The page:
So Fine Lines co-blogger Cake has been scent-obsessed since I’ve known her, lo these last (ahem) 14 years. I always enjoyed perfume, and liked what I liked, but hadn’t ever spent much time thinking about individual notes. At most, I’d figured out that I like different scents for different seasons and moods, and left it at that. Yes, there was the Great Tuberose Hunt of 2002, which ultimately ended in a face-off between Michael Kors and Fracas (Fracas won), but I had a scent wardrobe of about a half-dozen perfumes, of which I regularly wore only three, and left it at that.
While pregnant with my most recent child, I experienced a hideous hit to my sense of smell. Soaps, lotions, and many household chemicals smells acrid and rotten to me, and I essentially had to create a perfume-free world for the duration of the pregnancy and well into the first few months after as my hormones readjusted. This included buying unscented shampoo and conditioner. My hair gel made me puke on more mornings than I like to recall. My husband was banned from wearing his Chanel Pour Homme, which in an earlier life I had pressed upon him.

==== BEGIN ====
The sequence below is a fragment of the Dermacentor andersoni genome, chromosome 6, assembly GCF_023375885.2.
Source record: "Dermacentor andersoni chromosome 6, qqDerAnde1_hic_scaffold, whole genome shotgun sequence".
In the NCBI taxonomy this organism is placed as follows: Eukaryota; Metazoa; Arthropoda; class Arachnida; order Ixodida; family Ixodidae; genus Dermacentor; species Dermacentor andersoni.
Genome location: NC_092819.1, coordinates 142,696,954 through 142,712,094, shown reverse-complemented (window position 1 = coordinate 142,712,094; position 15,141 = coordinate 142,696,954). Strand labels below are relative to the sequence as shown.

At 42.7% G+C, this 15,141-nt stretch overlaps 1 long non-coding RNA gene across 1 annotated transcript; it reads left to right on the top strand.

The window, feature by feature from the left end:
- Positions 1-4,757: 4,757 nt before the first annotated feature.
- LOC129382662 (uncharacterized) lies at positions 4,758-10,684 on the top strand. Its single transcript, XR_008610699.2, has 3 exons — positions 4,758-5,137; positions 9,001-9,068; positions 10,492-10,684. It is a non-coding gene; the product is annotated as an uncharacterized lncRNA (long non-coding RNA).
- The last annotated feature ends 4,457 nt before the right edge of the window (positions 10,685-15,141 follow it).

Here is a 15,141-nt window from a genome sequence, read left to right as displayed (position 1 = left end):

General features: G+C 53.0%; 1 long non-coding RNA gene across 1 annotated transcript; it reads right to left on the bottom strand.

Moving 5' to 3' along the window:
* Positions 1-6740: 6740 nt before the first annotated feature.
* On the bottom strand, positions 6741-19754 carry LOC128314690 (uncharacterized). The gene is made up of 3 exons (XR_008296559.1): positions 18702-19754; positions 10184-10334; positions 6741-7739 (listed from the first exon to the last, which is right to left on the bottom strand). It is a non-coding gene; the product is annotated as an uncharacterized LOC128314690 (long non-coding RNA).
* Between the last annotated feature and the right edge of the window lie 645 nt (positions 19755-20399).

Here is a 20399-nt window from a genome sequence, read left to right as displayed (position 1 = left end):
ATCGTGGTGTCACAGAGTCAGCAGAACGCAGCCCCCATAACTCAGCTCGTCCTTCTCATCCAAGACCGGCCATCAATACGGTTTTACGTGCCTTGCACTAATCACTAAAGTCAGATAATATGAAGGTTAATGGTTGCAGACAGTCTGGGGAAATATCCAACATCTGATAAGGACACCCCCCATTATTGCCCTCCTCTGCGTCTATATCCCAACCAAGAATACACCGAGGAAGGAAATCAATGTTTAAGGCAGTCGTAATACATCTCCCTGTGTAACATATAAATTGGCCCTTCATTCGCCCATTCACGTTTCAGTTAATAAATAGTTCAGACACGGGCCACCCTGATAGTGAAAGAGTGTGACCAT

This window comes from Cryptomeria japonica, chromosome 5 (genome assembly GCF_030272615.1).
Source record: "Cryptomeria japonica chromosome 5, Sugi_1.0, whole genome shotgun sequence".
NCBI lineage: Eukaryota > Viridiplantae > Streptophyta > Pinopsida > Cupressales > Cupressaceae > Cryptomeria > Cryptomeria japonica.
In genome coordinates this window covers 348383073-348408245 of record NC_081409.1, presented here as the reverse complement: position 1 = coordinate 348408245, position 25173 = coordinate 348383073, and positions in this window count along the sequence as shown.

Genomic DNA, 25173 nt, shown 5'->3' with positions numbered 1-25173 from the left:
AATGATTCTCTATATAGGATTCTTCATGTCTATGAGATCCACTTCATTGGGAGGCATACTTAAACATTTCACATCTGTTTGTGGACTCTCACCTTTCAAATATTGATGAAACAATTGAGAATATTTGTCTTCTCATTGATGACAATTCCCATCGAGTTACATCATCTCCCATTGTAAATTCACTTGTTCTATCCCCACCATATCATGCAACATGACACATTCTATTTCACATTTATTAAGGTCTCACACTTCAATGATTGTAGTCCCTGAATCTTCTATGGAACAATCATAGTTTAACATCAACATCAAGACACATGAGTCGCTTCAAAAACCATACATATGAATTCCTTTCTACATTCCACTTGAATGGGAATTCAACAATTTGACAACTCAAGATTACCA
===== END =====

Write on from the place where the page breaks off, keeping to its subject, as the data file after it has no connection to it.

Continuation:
Now that I have emerged from this depressing phase, I’m into perfume with a vengeance. I’ve especially been enjoying the creations of Black Phoenix Alchemy Lab, which include scents inspired by such sources as comic books, goth fantasy, Alice in Wonderland, and steampunk machinery. Since you can order samples of much of their catalog for a modest amount, plus there is a robust side market of swaps and resales on various websites and eBay, I’ve been working my way through dozens of testers and figuring out the kinds of notes and blends I most like, and how they play with my personal chemistry (for example, I learned that though I love the scents of aromatic woods and leather, these notes “amp” on me and drown out most other elements of the blend in the vast majority of cases). One of my pleasures now is in choosing my fragrance of the day and comparing testing notes with Cake.